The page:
I'll join the others in condemning this ignorant comment from a short-sighted Texan from a wealthy Houston bedroom community. The area in which a wind farm is being proposed in Taos County is right next to a community that powers itself 100% by solar energy. It is also covered in nearly 3 feet of snow right now, and is a habitat for a variety of raptors, including golden eagles, ferrunginous hawks, and even occasionally a bald eagle. How do I know this? I've lived in the area for 25 years and have observed the wildlife patterns directly. Not only this, but the proposed site is at the low end of marginal in terms of being a productive wind farm according to all studies made to this point. The owners and proponents of the project are local bank owners who are almost too obviously looking more at the possible tax credits than anything else. Personally, I am not opposed to wind farms in principle IF - and this is a big IF - they are placed properly; meaning, in areas with optimum wind conditions so as to be be efficient generators of power, preferably close to the urban areas they would serve or else in remote areas where they would not intrude upon others. It is plain crazy to put these huge structures in one of the most quiet and beautiful areas in all of northern New Mexico if not the entire lower 48. Last I heard there is a lot of hot air being blown out of the Houston suburbs. Perhaps a 400 foot wind turbine should be put in every open lot in that area. What's forgotten in all of this is that most power use is in highly developed areas around the world. Its close to these areas that the intrusive wind farms should be built both to lower the power transmission line costs as well as to be constant reminders of what it takes to generate the power surburbanites take for granted.  (Jan 11, 2009 | post #10)

The Santa Fe New Mexican

State studies ways to halt suicides at Gorge Bridge

First off, there is no "city of Toas" and the Rio Grande Gorge Bridge is located in unincorporated Taos County on federal land within the Rio Grande Wild and Scenic River corridor. Secondly, the amount of suicide jumpers is NOT "countless " as the writer of the article states. As someone who crosses the Gorge Bridge regularly, I'd say @ 3 per year is about average. This is a very countable number! It's sad but true that people do want out of life sometimes and will go to interesting lengths to do so. My opinion is that it would be wrong to punish the many thousands of visitors to the Gorge Bridge by putting up higher fences or nets. Sure, it's a bummer for the rescue people and I sympathize with them, but why should the many suffer because of the actions of a very few?  (Jan 2, 2009 | post #36)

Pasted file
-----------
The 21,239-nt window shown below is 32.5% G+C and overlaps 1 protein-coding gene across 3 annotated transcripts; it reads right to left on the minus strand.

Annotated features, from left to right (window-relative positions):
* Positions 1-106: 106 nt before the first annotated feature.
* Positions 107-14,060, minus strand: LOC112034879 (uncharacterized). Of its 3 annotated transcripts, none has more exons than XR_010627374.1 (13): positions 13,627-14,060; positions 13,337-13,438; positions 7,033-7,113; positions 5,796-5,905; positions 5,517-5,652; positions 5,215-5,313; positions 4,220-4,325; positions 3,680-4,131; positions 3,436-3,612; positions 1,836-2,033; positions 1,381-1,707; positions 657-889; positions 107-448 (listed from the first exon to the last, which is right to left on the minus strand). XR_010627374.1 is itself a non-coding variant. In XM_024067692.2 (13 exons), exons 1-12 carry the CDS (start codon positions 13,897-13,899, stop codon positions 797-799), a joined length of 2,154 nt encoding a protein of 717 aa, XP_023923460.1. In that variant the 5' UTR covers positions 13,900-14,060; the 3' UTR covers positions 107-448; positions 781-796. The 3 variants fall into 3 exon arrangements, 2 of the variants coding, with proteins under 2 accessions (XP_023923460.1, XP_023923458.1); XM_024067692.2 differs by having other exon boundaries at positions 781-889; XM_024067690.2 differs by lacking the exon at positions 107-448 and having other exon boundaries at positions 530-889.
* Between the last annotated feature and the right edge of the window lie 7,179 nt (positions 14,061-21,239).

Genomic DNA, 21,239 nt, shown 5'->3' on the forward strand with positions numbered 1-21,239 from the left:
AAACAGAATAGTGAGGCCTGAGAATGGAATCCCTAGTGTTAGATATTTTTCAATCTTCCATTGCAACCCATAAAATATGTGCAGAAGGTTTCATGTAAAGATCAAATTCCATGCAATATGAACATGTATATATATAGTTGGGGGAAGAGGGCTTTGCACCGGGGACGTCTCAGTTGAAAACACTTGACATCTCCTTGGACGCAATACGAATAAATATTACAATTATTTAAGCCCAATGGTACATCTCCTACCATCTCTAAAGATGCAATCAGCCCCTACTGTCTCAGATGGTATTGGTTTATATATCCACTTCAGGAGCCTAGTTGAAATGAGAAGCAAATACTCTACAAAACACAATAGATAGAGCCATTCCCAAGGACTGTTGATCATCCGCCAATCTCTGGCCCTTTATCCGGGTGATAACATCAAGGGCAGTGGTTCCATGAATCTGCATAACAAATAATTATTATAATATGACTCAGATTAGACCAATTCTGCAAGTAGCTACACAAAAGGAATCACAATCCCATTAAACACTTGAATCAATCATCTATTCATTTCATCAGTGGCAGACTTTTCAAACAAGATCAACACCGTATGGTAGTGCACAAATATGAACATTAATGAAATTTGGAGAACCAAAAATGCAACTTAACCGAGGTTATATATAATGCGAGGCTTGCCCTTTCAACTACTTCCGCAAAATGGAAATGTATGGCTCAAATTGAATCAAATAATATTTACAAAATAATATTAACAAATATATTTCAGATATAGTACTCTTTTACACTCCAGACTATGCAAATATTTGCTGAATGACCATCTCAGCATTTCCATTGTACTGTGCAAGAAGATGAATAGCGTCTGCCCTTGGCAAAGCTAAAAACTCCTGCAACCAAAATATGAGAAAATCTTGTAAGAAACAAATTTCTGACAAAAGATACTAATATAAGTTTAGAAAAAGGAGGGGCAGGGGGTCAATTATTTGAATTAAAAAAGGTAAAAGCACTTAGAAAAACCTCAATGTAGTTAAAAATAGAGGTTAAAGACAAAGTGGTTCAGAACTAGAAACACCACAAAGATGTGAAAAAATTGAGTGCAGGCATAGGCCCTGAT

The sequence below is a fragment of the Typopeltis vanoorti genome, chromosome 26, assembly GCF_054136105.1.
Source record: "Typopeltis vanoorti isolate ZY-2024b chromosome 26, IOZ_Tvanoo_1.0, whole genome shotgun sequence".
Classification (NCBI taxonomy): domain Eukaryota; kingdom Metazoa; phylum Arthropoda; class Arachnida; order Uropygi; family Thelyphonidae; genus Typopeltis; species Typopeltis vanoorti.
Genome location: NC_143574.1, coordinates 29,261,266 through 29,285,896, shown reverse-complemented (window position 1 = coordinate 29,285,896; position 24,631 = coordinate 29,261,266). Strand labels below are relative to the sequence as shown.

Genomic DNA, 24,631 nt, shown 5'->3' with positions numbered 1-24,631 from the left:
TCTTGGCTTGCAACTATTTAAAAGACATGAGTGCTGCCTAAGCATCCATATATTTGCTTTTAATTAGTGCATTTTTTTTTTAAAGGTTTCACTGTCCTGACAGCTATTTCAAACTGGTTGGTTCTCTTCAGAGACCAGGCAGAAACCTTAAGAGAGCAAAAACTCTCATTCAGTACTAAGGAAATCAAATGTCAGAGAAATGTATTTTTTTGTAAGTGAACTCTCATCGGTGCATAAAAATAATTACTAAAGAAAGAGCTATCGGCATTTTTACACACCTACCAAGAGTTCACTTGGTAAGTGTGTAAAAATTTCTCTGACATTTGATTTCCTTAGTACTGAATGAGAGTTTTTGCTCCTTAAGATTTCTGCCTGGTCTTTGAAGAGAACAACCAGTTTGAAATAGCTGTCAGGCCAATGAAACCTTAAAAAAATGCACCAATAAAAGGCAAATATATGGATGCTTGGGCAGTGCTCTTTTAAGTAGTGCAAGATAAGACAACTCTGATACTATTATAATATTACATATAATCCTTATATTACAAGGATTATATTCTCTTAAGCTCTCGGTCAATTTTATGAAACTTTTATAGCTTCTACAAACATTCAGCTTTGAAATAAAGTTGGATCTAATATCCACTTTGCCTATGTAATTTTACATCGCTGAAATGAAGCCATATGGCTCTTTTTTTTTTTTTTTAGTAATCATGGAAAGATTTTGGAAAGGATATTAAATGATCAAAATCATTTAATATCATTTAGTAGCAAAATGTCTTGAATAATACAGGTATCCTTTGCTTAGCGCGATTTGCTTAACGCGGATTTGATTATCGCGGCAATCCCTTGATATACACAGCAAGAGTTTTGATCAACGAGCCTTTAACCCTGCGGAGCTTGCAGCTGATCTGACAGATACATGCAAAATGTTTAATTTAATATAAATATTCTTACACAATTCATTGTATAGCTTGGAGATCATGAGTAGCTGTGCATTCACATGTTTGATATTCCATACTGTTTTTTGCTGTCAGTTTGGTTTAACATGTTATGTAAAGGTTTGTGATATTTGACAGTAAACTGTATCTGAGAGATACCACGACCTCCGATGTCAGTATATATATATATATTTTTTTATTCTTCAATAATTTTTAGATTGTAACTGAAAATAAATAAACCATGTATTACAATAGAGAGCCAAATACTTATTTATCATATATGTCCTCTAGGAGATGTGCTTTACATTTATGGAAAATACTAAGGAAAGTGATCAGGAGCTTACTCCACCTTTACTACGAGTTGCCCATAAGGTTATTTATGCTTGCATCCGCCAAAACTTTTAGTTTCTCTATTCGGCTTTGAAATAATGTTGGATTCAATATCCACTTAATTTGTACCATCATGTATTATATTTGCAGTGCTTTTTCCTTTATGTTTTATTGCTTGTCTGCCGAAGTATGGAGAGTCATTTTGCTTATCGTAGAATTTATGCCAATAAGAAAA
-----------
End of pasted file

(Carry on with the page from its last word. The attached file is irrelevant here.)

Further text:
The Santa Fe New Mexican

Solar home owners oppose wind farm

Eideard - in fact, we know all about the wind studies and what areas of NM are best suited for this kind of project. Our area of New Mexico is listed as "marginal " at best. The most wind advantageous area of NM is Eastern NM. Please don't assume that the people opposed to this wind farm proposal are ignorant of the facts or simply luddites. The daughter we raised here in Tres Piedras went on to be valedictorian of Taos HS and is now a MIT educated nuclear engineer - so please don't tell me about my relationship to science when you don't know me. Most people in the communities involved use solar power as their sole source of electricity and are quite tech-savvy. None of the people proposing the developments live in a sustainable manner off the grid and none live in the area so they do not have a first hand idea of what the winds reaaly are like.  (Dec 7, 2008 | post #12)

The Santa Fe New Mexican

Solar home owners oppose wind farm

That's weird - my comment shows me as being from somewhere in IL? What's up with that?  (Dec 7, 2008 | post #10)

Q & A with Charlee Myers

Hometown:

Tres Piedras, NM